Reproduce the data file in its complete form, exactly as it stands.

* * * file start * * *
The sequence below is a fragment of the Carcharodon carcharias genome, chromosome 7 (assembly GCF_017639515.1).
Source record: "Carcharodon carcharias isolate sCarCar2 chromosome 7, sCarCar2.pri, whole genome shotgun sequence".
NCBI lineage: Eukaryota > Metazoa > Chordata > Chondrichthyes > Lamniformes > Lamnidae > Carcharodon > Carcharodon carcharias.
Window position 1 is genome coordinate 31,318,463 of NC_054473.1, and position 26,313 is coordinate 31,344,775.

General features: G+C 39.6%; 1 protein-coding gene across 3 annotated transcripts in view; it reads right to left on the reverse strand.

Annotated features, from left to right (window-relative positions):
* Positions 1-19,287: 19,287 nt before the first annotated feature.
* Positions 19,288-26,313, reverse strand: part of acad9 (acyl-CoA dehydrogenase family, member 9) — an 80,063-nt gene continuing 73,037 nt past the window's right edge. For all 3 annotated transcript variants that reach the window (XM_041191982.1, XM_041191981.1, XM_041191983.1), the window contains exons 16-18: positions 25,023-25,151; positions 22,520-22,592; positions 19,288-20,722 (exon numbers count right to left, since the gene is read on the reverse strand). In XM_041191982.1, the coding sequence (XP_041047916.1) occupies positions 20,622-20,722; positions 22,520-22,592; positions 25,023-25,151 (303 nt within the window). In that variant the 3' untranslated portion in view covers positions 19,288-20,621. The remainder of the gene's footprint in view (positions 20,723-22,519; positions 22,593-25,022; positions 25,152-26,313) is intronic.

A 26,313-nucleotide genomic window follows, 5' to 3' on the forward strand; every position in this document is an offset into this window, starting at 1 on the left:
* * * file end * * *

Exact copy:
The sequence below is a fragment of the Carcharodon carcharias genome, chromosome 7 (assembly GCF_017639515.1).
Source record: "Carcharodon carcharias isolate sCarCar2 chromosome 7, sCarCar2.pri, whole genome shotgun sequence".
NCBI lineage: Eukaryota > Metazoa > Chordata > Chondrichthyes > Lamniformes > Lamnidae > Carcharodon > Carcharodon carcharias.
Window position 1 is genome coordinate 31,318,463 of NC_054473.1, and position 26,313 is coordinate 31,344,775.

General features: G+C 39.6%; 1 protein-coding gene across 3 annotated transcripts in view; it reads right to left on the reverse strand.

Annotated features, from left to right (window-relative positions):
* Positions 1-19,287: 19,287 nt before the first annotated feature.
* Positions 19,288-26,313, reverse strand: part of acad9 (acyl-CoA dehydrogenase family, member 9) — an 80,063-nt gene continuing 73,037 nt past the window's right edge. For all 3 annotated transcript variants that reach the window (XM_041191982.1, XM_041191981.1, XM_041191983.1), the window contains exons 16-18: positions 25,023-25,151; positions 22,520-22,592; positions 19,288-20,722 (exon numbers count right to left, since the gene is read on the reverse strand). In XM_041191982.1, the coding sequence (XP_041047916.1) occupies positions 20,622-20,722; positions 22,520-22,592; positions 25,023-25,151 (303 nt within the window). In that variant the 3' untranslated portion in view covers positions 19,288-20,621. The remainder of the gene's footprint in view (positions 20,723-22,519; positions 22,593-25,022; positions 25,152-26,313) is intronic.

A 26,313-nucleotide genomic window follows, 5' to 3' on the forward strand; every position in this document is an offset into this window, starting at 1 on the left: